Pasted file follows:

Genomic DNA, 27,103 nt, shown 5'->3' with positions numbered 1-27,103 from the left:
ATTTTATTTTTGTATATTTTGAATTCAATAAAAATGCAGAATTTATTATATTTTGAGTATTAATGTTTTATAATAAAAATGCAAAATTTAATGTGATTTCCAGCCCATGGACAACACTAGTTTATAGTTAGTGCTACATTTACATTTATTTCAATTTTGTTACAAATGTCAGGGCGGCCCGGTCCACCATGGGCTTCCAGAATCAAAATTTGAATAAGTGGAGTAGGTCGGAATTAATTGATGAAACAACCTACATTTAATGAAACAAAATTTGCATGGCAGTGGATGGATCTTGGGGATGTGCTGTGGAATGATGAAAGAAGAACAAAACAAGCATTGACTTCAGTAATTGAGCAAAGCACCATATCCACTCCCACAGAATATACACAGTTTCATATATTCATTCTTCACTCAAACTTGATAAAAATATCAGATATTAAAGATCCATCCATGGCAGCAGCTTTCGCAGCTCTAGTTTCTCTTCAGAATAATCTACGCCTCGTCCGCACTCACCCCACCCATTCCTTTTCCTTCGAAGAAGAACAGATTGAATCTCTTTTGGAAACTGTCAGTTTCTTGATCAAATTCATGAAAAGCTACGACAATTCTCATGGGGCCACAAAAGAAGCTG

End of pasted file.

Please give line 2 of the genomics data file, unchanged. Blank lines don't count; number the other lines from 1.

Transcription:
ATTTTATTTTTGTATATTTTGAATTCAATAAAAATGCAGAATTTATTATATTTTGAGTATTAATGTTTTATAATAAAAATGCAAAATTTAATGTGATTTCCAGCCCATGGACAACACTAGTTTATAGTTAGTGCTACATTTACATTTATTTCAATTTTGTTACAAATGTCAGGGCGGCCCGGTCCACCATGGGCTTCCAGAATCAAAATTTGAATAAGTGGAGTAGGTCGGAATTAATTGATGAAACAACCTACATTTAATGAAACAAAATTTGCATGGCAGTGGATGGATCTTGGGGATGTGCTGTGGAATGATGAAAGAAGAACAAAACAAGCATTGACTTCAGTAATTGAGCAAAGCACCATATCCACTCCCACAGAATATACACAGTTTCATATATTCATTCTTCACTCAAACTTGATAAAAATATCAGATATTAAAGATCCATCCATGGCAGCAGCTTTCGCAGCTCTAGTTTCTCTTCAGAATAATCTACGCCTCGTCCGCACTCACCCCACCCATTCCTTTTCCTTCGAAGAAGAACAGATTGAATCTCTTTTGGAAACTGTCAGTTTCTTGATCAAATTCATGAAAAGCTACGACAATTCTCATGGGGCCACAAAAGAAGCTG